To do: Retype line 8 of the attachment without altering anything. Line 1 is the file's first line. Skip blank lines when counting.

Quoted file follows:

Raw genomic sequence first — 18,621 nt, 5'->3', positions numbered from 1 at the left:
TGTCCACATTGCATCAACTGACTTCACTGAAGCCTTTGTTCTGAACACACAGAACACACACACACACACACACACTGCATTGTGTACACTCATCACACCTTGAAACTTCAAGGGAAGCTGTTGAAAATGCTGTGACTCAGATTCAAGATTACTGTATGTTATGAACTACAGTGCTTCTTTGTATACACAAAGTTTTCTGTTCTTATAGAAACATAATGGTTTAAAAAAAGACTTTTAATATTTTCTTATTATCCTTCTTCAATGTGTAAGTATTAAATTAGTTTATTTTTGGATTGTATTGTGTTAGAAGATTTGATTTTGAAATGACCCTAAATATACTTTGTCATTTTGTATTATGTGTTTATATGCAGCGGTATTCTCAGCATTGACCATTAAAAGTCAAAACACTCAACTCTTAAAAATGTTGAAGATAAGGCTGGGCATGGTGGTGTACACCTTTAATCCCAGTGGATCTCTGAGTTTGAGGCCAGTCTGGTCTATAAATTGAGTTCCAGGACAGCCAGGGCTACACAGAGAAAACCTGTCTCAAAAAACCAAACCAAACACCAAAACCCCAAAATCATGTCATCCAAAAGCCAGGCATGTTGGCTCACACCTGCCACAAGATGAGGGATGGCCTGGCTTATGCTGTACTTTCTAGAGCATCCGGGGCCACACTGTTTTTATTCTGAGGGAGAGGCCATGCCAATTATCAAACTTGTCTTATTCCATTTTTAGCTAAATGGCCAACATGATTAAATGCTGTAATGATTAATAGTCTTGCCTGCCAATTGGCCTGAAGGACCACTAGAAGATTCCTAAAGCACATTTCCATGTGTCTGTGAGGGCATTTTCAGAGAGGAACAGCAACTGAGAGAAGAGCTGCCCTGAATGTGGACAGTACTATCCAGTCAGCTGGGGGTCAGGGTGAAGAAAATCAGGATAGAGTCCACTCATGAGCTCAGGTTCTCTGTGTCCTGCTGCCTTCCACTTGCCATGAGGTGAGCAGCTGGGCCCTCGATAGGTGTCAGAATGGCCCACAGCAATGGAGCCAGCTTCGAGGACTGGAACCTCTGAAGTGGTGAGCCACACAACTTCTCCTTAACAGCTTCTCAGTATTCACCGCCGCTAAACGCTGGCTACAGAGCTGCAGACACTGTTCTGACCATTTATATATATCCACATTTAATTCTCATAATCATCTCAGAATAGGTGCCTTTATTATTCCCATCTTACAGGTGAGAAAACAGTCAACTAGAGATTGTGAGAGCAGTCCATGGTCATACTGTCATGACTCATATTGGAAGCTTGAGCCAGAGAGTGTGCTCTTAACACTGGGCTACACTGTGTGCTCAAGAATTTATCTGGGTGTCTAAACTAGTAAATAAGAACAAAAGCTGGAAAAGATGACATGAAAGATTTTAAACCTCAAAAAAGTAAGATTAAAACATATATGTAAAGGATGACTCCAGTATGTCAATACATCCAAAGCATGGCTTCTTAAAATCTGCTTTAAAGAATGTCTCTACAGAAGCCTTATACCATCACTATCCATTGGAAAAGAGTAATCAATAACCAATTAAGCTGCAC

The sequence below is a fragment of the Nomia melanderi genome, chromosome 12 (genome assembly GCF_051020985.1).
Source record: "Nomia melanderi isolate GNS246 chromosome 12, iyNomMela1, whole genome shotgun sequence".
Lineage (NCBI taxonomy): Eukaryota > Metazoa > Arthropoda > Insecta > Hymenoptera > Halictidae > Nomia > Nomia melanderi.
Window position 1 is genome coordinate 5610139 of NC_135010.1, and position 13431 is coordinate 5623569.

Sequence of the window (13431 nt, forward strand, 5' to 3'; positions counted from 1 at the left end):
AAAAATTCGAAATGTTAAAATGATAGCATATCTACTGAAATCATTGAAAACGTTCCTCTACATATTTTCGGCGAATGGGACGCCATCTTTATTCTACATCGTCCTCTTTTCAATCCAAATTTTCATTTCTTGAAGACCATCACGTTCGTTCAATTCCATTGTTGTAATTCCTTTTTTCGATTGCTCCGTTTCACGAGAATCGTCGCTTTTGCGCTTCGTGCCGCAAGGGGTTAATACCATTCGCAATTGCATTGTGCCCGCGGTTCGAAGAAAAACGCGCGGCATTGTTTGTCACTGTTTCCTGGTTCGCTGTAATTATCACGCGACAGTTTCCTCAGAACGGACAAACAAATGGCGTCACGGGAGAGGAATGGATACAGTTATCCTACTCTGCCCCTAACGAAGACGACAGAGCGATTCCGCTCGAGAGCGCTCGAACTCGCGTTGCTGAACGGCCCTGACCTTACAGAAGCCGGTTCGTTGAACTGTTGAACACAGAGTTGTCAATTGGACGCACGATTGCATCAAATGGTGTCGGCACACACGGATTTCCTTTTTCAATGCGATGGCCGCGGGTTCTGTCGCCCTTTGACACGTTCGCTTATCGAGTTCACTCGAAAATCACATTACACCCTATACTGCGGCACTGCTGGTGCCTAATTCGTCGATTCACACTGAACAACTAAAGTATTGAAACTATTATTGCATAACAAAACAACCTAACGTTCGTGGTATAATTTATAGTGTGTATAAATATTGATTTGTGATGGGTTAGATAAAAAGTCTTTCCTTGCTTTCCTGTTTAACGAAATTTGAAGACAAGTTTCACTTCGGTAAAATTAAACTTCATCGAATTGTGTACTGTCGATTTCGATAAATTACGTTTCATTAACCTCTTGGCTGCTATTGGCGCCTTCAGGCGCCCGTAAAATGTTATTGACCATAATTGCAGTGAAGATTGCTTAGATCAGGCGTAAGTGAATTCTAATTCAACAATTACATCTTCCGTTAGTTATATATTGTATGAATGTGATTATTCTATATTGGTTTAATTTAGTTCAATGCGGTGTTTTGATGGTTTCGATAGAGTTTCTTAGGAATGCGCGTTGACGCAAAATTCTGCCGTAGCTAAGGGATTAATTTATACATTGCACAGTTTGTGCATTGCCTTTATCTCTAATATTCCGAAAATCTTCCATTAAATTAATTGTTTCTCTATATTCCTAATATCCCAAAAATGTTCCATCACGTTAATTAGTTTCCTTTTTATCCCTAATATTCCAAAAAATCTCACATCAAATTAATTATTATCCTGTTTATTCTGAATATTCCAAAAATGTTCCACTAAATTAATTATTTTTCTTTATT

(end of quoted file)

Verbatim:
AAAAATTCGAAATGTTAAAATGATAGCATATCTACTGAAATCATTGAAAACGTTCCTCTACATATTTTCGGCGAATGGGACGCCATCTTTATTCTACATCGTCCTCTTTTCAATCCAAATTTTCATTTCTTGAAGACCATCACGTTCGTTCAATTCCATTGTTGTAATTCCTTTTTTCGATTGCTCCGTTTCACGAGAATCGTCGCTTTTGCGCTTCGTGCCGCAAGGGGTTAATACCATTCGCAATTGCATTGTGCCCGCGGTTCGAAGAAAAACGCGCGGCATTGTTTGTCACTGTTTCCTGGTTCGCTGTAATTATCACGCGACAGTTTCCTCAGAACGGACAAACAAATGGCGTCACGGGAGAGGAATGGATACAGTTATCCTACTCTGCCCCTAACGAAGACGACAGAGCGATTCCGCTCGAGAGCGCTCGAACTCGCGTTGCTGAACGGCCCTGACCTTACAGAAGCCGGTTCGTTGAACTGTTGAACACAGAGTTGTCAATTGGACGCACGATTGCATCAAATGGTGTCGGCACACACGGATTTCCTTTTTCAATGCGATGGCCGCGGGTTCTGTCGCCCTTTGACACGTTCGCTTATCGAGTTCACTCGAAAATCACATTACACCCTATACTGCGGCACTGCTGGTGCCTAATTCGTCGATTCACACTGAACAACTAAAGTATTGAAACTATTATTGCATAACAAAACAACCTAACGTTCGTGGTATAATTTATAGTGTGTATAAATATTGATTTGTGATGGGTTAGATAAAAAGTCTTTCCTTGCTTTCCTGTTTAACGAAATTTGAAGACAAGTTTCACTTCGGTAAAATTAAACTTCATCGAATTGTGTACTGTCGATTTCGATAAATTACGTTTCATTAACCTCTTGGCTGCTATTGGCGCCTTCAGGCGCCCGTAAAATGTTATTGACCATAATTGCAGTGAAGATTGCTTAGATCAGGCGTAAGTGAATTCTAATTCAACAATTACATCTTCCGTTAGTTATATATTGTATGAATGTGATTATTCTATATTGGTTTAATTTAGTTCAATGCGGTGTTTTGATGGTTTCGATAGAGTTTCTTAGGAATGCGCGTTGACGCAAAATTCTGCCGTAGCTAAGGGATTAATTTATACATTGCACAGTTTGTGCATTGCCTTTATCTCTAATATTCCGAAAATCTTCCATTAAATTAATTGTTTCTCTATATTCCTAATATCCCAAAAATGTTCCATCACGTTAATTAGTTTCCTTTTTATCCCTAATATTCCAAAAAATCTCACATCAAATTAATTATTATCCTGTTTATTCTGAATATTCCAAAAATGTTCCACTAAATTAATTATTTTTCTTTATT